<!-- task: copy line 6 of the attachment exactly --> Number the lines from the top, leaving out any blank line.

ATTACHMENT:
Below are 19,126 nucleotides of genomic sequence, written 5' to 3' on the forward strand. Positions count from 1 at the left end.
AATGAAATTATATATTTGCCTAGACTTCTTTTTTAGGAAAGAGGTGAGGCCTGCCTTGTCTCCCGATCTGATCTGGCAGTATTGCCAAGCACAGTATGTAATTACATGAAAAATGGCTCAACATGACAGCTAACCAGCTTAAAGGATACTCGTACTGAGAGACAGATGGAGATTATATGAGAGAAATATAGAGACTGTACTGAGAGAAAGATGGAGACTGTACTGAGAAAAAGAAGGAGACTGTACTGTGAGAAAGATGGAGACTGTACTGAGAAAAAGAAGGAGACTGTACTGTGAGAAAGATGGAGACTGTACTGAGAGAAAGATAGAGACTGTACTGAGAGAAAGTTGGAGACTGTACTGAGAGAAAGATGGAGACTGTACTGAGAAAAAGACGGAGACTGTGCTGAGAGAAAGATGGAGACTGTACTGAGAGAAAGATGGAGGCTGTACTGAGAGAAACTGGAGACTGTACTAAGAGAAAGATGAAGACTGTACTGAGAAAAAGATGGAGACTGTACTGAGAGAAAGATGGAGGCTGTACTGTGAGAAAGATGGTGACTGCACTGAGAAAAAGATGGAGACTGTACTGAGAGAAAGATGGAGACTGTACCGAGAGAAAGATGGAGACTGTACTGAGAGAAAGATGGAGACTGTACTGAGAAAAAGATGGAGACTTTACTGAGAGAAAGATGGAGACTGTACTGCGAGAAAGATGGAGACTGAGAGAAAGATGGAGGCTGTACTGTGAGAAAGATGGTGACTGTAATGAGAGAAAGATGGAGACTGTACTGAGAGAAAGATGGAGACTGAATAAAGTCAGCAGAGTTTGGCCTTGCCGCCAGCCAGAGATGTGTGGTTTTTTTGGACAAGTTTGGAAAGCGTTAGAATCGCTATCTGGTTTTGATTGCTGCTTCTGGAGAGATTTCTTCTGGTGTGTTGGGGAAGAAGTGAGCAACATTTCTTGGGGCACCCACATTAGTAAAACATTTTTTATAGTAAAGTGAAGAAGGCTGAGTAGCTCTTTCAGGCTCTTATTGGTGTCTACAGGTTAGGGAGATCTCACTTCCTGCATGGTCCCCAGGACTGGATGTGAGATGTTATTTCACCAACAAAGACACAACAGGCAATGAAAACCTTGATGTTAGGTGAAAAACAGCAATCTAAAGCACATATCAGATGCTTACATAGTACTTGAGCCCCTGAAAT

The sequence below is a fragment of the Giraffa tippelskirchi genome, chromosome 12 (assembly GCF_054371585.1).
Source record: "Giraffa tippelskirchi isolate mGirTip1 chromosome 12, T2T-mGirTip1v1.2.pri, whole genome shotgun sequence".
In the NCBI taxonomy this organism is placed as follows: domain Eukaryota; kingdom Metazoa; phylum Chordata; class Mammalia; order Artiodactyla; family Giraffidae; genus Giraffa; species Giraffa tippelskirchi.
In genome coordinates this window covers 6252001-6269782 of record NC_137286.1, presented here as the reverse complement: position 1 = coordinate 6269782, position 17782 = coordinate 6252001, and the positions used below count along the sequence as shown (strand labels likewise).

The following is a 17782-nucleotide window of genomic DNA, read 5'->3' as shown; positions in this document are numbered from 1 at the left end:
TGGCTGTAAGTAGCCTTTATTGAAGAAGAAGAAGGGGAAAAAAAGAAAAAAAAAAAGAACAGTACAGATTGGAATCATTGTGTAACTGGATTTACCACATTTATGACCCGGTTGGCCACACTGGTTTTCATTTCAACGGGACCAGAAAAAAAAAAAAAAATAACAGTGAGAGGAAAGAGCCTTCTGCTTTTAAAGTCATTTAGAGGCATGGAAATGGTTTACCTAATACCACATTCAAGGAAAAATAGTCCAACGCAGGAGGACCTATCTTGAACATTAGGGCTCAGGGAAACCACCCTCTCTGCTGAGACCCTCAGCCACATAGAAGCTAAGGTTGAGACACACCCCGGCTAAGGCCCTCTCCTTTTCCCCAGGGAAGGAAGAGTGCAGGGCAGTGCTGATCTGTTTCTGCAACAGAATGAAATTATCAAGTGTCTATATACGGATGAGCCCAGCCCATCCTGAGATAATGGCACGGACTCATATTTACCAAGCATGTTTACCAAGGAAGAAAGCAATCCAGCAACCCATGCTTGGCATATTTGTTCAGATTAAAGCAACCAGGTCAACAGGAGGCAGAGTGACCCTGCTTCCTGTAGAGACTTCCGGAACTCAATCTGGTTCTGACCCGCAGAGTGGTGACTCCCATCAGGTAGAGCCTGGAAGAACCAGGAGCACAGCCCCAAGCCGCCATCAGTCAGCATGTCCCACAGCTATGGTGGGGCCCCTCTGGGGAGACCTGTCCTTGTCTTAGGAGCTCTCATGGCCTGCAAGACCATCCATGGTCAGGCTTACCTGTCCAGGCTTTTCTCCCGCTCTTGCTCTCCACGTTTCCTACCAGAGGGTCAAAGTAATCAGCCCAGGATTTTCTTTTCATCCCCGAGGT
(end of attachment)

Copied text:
In genome coordinates this window covers 6252001-6269782 of record NC_137286.1, presented here as the reverse complement: position 1 = coordinate 6269782, position 17782 = coordinate 6252001, and the positions used below count along the sequence as shown (strand labels likewise).